We don’t tend to think of the fragile and delicate as violent and dangerous. We admire the grace and beauty of the butterfly with no fear. We see the white swan, fluttering beautifully or the sweet gossamer-like beauty of Nina at her minimal breakfast, and we don’t fear them. We might even say that one egg and half a grapefruit is a normal and appropriate food for such a light and delicate being.
The enormous range of violence, cruelty, abuse and exploitation present doesn’t seem apparent. But Nina knows this aspect of herself and the filmmakers show us. She sees as reality her distorted perceptions as she pulls her skin off her body or when she sees her toes fused or the black barbed and bloody feather she pulls out of her abdomen.
We see her slash at what and whom she perceives as a threat to her obsession. She will fight to the death to pursue that obsession.
The brief moment showing Nina on the bathroom floor vomiting into the toilet bowl was a romanticized image. Perhaps the Black Swan filmmakers shot the scene this way as an artistic gesture to show the anorexia or bulimia in Nina’s Life.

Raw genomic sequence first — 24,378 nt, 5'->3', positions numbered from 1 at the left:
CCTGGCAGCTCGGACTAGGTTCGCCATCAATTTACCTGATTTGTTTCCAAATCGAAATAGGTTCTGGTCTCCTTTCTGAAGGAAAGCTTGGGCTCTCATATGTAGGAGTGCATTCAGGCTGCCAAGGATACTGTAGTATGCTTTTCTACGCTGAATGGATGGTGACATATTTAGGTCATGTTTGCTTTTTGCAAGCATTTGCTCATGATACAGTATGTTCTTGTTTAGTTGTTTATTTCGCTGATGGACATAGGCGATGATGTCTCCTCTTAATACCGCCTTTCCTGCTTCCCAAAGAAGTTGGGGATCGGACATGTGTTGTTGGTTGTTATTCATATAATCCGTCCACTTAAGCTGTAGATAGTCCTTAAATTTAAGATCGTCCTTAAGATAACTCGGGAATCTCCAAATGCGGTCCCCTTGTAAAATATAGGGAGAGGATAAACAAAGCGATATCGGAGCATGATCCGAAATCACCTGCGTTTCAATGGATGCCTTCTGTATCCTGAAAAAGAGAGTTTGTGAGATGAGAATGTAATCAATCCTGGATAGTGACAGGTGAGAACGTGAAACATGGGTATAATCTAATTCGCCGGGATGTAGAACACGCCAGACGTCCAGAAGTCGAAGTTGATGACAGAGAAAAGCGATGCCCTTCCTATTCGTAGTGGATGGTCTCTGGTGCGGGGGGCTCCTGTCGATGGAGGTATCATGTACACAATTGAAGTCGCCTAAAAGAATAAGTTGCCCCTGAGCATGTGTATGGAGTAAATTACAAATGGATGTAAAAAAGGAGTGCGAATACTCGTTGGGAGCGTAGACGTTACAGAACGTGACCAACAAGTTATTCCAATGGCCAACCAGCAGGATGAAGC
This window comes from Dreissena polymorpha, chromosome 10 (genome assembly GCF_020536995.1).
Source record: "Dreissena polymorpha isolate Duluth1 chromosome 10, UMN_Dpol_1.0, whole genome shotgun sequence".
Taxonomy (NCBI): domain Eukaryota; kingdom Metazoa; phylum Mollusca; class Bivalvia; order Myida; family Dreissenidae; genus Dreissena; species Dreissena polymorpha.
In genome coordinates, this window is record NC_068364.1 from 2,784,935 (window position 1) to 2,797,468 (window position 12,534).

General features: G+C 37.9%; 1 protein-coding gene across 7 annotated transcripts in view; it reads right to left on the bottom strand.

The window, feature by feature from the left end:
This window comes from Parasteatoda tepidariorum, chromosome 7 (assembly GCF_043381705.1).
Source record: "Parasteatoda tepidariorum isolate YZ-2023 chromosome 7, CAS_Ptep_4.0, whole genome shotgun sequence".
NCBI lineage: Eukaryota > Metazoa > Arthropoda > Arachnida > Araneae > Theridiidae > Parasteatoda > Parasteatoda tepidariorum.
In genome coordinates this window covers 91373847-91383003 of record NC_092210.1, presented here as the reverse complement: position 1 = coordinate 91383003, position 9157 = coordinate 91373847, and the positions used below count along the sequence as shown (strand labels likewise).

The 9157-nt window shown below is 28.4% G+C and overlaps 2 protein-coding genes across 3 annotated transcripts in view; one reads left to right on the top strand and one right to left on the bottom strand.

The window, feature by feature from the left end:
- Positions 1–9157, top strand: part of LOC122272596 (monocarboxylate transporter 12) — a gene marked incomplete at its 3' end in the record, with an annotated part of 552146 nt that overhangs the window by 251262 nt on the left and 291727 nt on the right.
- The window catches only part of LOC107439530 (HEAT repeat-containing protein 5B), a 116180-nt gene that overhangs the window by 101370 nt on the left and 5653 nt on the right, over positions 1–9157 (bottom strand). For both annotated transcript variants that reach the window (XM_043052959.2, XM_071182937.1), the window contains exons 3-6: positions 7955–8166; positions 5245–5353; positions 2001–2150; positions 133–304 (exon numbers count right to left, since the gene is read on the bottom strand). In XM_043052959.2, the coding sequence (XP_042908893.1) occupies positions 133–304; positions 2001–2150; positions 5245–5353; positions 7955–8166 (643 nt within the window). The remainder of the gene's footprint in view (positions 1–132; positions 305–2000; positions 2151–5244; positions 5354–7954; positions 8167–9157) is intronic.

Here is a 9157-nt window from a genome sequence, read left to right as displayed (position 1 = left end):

But then I wonder why they show graphic violence fueled by passion and obsession in this film when the violence is directed at people or objects. The screen images show us blood, gore and lustful sex.
Yet the violence of a bulimic or anorexic purge, with spewing vomit, poor aim, agonizing retching, and, at times, blood pouring out with the vomit, stains, and spatter on clothes, wall and floor are not on the screen. Purging is not the dainty activity we see when Nina is on the bathroom floor.
Perhaps even the filmmakers were seduced by the image of the white swan and couldn’t bring themselves to unmask the ugly and messy violence inherent in eating disorders. Yet the filmmakers do show you that Nina can look fragile and lovely and still be a thief, a user, a people pleaser for her own purposes and a killer.
The anorexic woman has little appreciation for who she is as a full human being. Her awareness is limited to only a slim and partial view of herself. Most of her humanity is forced into a locked prison where it is deprived of nourishment and wastes away.
She doesn’t know she is being heartless and cruel to herself and others. She doesn’t understand the meaning of these words. She behaves in a way she believes will honor and care for her fantasy of who she is. She believes her fantasy and doesn’t see the reality of her life.
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Written by Joanna Poppink, MFT. Joanna is a psychotherapist in private practice specializing in eating disorder recovery, stress, PTSD, and adult development.
She is licensed in CA, AZ, OR, FL, and UT. Author of the Book: Healing Your Hungry Heart: Recovering from Your Eating Disorder
Appointments are virtual.
For a free telephone consultation, e-mail her at